While still a student and not yet heavily involved in the “agency” life I have not been able to fully experience the workplace environment and the diversity that is shown, or lack thereof. As a student I have observed how most people in my major are men, and Caucasian. Whether the lack of diversity is because of a lack of diverse applicants or a tendency to choose a specific type of person still yields to the fact that the advertising world has a severe deficit of diversity that largely plays into the thousands of ads that infiltrate our minds everyday.
It is biologically proven that people like familiarity and other people who look similar to them, so it is no wonder that as a largely Caucasian dominated industry we do not see many other ethnicities represented. Known as the “melting-pot” of the world, the representation that is created is often inaccurately skewed to show only a majority group. The diverse marketplace does not see ads with their ethnicity represented because those creating them are not diverse enough to show it. I Media Connection lists some staggering statistics on the percentages of ethnicities represented in the advertising industry, all well below 10%.
In 2012 the New York Times wrote about this issue and how agencies were trying to recruit diversity in the entry level positions but struggle greatly to retain the diversity among executive levels. While many groups and organizations are trying to change this there still, even now seems to be a large deficit. UNT is one of the most diverse school in Texas but my my major is largely dominated by Caucasian and even more so males.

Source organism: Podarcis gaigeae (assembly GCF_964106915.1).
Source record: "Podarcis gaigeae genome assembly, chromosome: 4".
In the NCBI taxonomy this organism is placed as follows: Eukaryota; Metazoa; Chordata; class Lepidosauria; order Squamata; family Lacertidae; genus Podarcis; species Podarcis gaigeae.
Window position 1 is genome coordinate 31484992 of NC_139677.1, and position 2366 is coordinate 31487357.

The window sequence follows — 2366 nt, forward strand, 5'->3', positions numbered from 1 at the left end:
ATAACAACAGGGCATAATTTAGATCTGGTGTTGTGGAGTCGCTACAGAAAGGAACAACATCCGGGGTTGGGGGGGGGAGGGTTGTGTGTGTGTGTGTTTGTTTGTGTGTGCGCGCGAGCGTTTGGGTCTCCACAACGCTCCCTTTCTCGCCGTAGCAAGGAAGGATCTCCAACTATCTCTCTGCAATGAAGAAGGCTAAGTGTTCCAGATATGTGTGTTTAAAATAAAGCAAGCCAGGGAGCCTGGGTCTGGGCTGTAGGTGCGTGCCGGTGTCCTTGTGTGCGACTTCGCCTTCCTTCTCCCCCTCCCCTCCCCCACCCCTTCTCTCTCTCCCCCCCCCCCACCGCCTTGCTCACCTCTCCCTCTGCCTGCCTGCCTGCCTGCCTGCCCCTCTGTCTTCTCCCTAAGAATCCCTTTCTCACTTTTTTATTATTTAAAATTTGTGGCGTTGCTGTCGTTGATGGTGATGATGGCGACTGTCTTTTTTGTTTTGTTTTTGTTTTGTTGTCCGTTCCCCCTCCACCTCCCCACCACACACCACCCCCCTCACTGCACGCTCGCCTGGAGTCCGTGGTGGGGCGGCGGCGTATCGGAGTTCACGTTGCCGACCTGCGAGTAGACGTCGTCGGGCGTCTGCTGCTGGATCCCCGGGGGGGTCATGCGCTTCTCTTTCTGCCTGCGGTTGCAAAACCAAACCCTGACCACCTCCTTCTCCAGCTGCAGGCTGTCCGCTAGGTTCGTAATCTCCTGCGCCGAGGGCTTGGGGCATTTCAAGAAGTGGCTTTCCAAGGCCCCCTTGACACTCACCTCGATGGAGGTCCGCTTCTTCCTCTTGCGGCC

These executives are making final decisions on all content released and without diversity in the creative process, there won’t be diversity put out. Though we are in a time where women’s rights and the feminist movement may be bigger than ever before we still see many traditional gender roles represented. The mother at home while the father walks through the door with a briefcase or women in bikini’s trying to sell beer. While we have seen more and more women become executives, in the advertising industry males still dominate the executive class. Women may be more involved in the creative process than before but we still seem to see very traditional and sometimes sexist ads that don’t accurately represent women today. While the industry may be striving to fill their employee roster with a more diverse community, it has yet to be able to retain that into higher executive positions and until that retention is met, I think we will still see a skew in the diversity represented in ads.